Library Loot: return from hiatus

I love cleaning out the YA section of my local libraries (I’ve done it many times before), I swear the DC/MD/VA area public libraries have AWESOME Young Adult fiction selections (kudos to the buyers in charge!) but rarely have any of the adult books on my wish list. So I did it once again…check out my library loot (back on board with this meme 6 months after my last Library Loot post…)

I got some of the hottest titles right now (according to all the “best of 2011” posts in my google reader) and I wasn’t even on the waitlist, just grabbed these beauties right off the shelves.

And look at the gorgeous covers, YA really has the most beautiful and creative cover-art out there these days…that I regularly see anyways..

I thin my impetus to read all of these was mainly from The Book Smuggles (of course, they say jump and I say – how high?) but I think these are all fairly popular titles many of my bookish internet friends posted about that I missed while I was too busy to read these past 6 months!

1.  Behemoth by Scott Westerfeld – I read the first in this series, Leviathan, almost a year ago (my review here) and loved it so am super excited to finally get around to reading the next. I think the 3rd is already out too?

2. Legend  by Marie Lu – Hopping on board the “YA dystopia new release” bandwagon. Have low expectations for alllll of these so-called YA dystopias but looking forward to some entertaining brain candy at the very least with Legend!

3. A Monster Calls by Patrick Ness – All I know is that this review at The Book Smugglers made my fingers positively itch to pick up this more unusual read.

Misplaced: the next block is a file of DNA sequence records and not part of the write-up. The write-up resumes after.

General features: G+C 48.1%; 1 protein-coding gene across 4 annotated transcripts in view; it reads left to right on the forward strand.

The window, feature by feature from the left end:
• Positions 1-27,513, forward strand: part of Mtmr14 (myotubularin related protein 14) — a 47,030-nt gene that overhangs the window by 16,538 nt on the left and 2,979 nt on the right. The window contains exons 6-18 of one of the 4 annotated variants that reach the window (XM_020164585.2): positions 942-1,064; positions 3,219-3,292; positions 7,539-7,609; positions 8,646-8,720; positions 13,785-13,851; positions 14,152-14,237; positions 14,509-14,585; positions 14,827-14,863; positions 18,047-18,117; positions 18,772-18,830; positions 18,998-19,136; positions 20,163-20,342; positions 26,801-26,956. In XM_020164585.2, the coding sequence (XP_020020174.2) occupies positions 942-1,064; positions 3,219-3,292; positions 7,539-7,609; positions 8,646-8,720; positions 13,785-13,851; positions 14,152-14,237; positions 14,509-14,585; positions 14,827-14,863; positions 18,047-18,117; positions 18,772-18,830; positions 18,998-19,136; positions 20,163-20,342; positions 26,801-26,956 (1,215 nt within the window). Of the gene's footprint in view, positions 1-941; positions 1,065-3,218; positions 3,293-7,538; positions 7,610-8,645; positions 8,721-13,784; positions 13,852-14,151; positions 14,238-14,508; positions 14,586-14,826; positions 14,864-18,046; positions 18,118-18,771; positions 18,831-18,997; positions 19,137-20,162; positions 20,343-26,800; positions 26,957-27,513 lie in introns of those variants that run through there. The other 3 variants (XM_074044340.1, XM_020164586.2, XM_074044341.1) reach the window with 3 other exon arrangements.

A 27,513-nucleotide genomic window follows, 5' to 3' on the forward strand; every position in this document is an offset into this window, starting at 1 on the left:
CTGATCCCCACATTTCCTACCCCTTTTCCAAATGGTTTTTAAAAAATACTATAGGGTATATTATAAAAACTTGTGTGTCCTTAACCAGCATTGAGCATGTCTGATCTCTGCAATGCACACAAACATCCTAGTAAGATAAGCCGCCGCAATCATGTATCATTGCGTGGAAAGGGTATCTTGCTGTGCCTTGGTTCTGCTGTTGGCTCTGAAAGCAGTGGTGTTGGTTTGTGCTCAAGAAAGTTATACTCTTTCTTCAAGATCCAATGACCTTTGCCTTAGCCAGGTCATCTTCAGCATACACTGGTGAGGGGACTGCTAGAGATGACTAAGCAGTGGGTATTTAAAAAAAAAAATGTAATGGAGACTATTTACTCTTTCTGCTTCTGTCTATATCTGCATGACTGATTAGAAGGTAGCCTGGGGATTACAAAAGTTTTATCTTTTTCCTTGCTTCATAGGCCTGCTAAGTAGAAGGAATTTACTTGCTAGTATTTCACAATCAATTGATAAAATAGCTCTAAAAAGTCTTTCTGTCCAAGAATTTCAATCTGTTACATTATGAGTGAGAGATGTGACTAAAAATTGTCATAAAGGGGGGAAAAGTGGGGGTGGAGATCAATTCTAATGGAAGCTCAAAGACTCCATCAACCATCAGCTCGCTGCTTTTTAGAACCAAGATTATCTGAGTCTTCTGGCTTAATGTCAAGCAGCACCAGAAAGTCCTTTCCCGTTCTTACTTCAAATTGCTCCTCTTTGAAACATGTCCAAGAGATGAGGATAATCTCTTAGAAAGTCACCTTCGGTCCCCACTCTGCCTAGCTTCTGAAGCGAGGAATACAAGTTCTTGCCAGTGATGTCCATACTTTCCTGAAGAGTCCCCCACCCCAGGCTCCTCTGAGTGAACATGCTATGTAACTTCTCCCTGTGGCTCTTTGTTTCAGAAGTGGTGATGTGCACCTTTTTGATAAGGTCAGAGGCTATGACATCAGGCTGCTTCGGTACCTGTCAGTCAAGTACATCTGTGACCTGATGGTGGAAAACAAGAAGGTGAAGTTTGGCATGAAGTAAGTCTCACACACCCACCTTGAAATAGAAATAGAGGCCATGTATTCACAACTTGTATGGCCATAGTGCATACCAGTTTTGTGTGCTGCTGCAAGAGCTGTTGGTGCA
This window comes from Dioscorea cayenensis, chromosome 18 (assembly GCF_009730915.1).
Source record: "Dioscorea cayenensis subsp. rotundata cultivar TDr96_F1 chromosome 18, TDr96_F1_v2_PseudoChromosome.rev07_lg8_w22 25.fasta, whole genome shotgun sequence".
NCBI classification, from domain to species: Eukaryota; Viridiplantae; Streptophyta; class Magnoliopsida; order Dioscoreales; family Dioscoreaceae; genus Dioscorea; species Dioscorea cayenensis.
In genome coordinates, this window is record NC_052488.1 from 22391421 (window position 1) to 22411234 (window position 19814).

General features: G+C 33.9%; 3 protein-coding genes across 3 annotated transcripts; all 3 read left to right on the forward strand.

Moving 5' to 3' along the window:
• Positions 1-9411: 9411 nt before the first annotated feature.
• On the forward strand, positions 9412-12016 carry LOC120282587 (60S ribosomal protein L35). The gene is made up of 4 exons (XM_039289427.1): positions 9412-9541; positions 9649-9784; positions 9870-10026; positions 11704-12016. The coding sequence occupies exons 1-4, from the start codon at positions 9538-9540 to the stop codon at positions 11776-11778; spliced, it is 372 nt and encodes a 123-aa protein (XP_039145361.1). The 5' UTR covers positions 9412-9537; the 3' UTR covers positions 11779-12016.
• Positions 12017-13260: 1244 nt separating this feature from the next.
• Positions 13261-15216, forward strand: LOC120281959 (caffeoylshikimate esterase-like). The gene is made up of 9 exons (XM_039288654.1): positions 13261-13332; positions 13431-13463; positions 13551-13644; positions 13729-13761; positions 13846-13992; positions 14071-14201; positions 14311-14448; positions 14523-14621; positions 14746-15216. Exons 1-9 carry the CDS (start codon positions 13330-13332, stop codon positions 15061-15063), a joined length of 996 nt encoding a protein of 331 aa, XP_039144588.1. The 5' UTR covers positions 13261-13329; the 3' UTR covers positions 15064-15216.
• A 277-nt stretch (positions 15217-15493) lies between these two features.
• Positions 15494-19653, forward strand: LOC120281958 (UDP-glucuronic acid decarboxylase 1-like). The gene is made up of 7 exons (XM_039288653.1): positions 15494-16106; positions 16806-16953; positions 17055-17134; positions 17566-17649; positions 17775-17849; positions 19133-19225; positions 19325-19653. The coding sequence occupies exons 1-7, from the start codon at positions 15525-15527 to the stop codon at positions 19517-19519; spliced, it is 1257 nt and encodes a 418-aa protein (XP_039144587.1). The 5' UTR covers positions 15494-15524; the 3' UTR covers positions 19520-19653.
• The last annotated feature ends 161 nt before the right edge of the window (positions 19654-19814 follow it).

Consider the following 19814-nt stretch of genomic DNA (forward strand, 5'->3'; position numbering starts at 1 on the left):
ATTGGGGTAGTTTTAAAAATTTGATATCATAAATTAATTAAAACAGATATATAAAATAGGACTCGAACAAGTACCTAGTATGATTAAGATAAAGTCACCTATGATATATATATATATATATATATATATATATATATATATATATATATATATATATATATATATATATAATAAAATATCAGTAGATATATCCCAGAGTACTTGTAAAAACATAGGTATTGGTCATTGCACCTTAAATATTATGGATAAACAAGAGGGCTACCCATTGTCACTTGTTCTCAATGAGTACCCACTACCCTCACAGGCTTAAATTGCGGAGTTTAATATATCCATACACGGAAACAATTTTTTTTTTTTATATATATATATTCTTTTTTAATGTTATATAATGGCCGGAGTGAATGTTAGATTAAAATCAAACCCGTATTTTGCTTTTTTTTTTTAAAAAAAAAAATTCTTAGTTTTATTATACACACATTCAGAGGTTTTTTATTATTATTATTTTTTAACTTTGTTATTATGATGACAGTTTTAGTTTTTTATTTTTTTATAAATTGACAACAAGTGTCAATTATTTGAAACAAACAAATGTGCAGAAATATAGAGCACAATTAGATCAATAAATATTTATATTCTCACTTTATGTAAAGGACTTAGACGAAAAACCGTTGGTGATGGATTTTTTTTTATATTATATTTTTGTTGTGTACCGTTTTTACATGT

4. The Iron King by Julie Kagawa – This is one of those series where I feel like I’m the only one who HASN’T read them! Looking forward to discovering the hype for myself over this faery-world with secret princesses and Midsummer Night’s Dream inspired characters.

Library loot is a weekly event co-hosted by Marg from The Adventures of an Intrepid Reader and Claire from The Captive Reader that encourages bloggers to share the books they’ve checked out from the library.

Will Grayson, Will Grayson by John Green and David Levithan

 OK all this lovely lovely information was supposed to copy paste from Goodreads, but was just messy HTML, sigh. So here is the detail:

  • Title: Will Grayson, Will Grayson
  • Authors: John Green and David Levithan
  • Pages: 310, hardcover
  • Published: April 2010
  • My Goodreads rating:  4 out of 5 stars

Summary (from Goodreads): One cold night, in a most unlikely corner of Chicago, two teens—both named Will Grayson—are about to cross paths. As their worlds collide and intertwine, the Will Graysons find their lives going in new and unexpected directions, building toward romantic turns-of-heart and the epic production of history’s most fabulous high school musical.
Really this book should be called Will Grayson, Will Grayson, and Tiny Cooper, but the title was long enough already. Although the two Will’s coming together is part of he catalyst for great change in their lives, it is really their friend in common (or boyfriend as one of the Will’s struggles with coming out) that wreaks the most havoc, in an ultimately positive way, in both their lives.

Although it can be argued that the stunning clarity and realness of the both the Wills’ characters is offset by the seemingly unreal Tiny I absolutely enjoyed this YA novel set in Chicago by two fabulous authors. Reading YA as a adult can be hard to remember how much drama occurred in the lunch room, at your locker, over the phone, and now of course, over social networking sites, but I felt every scene and type of interaction was handled so deftly, and sometimes to depressingly realistically that it was almost like I was back in high school myself.

I knew nothing of the book before I picked it up, it was the only John Green book my library had in stock and I was determined to read something by him, so I had no idea how emo this book was, and would make me, but I definitely recommend it!

The Daughters, by Joanna Philbin

  • Title: The Daughters
  • Author: Joanna Philbin (could NOT find an author website. lame.)
  • Published: May, 2010
  • Pages: 288 pages (Hardcover)
  • Genre: Young Adult
  • Standalone or series: First in a planned series of three. 
  • Why I read it: Saw a review in People magazine.
  • Source: Library.